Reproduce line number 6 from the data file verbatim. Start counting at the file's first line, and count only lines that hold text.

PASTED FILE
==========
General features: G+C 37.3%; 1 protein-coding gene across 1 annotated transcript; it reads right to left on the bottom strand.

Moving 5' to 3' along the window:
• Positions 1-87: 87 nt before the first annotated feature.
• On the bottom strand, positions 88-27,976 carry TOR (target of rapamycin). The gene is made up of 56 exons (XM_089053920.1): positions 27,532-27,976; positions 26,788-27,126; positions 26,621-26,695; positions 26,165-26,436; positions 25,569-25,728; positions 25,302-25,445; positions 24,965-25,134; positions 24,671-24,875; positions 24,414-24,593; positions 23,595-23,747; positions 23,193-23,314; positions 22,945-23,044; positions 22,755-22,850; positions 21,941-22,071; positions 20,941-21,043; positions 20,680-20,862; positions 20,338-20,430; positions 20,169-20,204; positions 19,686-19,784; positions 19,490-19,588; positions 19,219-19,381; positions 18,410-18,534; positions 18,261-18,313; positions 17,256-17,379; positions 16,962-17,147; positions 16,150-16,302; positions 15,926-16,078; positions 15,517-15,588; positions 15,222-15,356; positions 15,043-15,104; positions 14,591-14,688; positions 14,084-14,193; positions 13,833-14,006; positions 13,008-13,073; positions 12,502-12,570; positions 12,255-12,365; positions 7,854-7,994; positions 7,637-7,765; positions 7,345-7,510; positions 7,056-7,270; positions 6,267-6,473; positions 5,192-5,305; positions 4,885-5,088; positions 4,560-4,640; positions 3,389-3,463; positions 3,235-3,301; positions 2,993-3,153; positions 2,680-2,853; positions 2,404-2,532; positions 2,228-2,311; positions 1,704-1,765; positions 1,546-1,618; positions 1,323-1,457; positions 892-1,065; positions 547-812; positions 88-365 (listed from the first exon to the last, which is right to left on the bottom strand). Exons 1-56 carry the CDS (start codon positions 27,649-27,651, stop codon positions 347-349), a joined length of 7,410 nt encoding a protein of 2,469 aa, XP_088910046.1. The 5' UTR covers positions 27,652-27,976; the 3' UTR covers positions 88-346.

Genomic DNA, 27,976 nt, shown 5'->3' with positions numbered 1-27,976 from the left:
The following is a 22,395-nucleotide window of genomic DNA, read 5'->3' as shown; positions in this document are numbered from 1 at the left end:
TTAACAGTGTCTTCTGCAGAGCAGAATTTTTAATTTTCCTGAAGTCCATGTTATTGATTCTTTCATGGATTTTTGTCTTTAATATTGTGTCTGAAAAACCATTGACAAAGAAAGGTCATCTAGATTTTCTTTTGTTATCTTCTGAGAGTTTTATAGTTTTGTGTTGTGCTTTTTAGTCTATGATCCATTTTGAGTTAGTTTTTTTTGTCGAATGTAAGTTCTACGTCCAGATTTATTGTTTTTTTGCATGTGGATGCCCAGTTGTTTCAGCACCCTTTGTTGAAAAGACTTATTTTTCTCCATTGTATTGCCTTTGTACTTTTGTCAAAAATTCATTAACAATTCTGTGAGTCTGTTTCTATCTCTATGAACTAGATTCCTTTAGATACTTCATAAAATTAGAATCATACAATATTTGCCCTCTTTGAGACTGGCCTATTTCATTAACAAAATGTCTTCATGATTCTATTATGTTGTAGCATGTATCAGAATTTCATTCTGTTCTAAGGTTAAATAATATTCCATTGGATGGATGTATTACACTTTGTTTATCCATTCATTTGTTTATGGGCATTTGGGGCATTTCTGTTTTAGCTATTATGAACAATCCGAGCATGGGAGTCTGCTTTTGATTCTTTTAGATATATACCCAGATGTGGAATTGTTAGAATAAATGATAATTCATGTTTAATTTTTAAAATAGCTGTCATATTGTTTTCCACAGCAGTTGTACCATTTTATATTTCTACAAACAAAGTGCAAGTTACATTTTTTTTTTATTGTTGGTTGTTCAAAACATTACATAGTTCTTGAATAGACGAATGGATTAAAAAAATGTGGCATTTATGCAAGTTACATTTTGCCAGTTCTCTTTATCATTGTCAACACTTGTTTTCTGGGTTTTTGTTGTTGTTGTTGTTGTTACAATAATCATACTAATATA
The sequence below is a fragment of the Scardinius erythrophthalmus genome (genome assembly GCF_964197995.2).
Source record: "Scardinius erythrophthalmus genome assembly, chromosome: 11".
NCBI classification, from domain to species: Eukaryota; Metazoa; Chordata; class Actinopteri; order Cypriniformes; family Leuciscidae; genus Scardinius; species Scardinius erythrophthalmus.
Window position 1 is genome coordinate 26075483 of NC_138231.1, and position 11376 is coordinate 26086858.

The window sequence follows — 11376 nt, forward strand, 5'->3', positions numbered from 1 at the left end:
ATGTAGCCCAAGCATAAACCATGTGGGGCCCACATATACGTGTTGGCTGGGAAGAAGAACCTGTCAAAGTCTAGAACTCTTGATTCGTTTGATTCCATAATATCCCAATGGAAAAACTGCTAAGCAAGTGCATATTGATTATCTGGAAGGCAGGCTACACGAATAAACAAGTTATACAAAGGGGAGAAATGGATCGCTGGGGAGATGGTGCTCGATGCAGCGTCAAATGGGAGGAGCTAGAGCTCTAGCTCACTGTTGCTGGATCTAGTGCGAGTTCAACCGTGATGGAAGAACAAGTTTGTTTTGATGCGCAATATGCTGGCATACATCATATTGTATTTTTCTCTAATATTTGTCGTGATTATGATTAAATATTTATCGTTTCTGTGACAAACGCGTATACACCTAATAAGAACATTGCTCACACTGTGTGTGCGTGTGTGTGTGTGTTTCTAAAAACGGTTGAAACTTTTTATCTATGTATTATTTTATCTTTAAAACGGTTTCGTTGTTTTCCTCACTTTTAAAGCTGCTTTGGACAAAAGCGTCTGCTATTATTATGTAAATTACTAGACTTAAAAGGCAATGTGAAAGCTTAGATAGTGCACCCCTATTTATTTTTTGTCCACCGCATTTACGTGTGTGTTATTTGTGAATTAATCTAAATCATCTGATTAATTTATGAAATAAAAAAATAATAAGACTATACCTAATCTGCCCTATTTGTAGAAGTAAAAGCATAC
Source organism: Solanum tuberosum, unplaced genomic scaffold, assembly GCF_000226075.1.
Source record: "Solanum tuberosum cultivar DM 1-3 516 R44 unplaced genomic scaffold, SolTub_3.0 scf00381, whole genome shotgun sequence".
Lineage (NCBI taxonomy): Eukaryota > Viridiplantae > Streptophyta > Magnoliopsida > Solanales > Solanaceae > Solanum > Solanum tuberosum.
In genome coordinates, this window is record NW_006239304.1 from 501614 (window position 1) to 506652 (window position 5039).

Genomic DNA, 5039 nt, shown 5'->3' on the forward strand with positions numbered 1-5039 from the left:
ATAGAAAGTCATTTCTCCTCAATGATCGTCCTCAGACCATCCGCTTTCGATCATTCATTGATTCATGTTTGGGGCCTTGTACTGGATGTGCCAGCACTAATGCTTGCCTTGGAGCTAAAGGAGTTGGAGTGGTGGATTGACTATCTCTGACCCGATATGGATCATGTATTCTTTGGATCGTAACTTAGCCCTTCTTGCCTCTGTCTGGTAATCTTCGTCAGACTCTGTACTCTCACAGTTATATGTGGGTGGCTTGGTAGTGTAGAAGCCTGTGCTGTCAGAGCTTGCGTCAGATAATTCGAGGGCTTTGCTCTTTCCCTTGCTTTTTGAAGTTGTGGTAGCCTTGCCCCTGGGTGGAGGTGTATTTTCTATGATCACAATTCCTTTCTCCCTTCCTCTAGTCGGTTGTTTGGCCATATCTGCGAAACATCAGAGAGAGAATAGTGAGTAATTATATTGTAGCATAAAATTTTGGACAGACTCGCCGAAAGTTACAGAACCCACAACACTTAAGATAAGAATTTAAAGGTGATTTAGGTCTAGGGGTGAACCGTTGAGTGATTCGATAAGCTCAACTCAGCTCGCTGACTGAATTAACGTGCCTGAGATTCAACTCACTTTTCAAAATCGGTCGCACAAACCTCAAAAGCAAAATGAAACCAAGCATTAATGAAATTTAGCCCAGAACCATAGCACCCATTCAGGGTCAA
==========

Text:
The following is a 22,395-nucleotide window of genomic DNA, read 5'->3' as shown; positions in this document are numbered from 1 at the left end: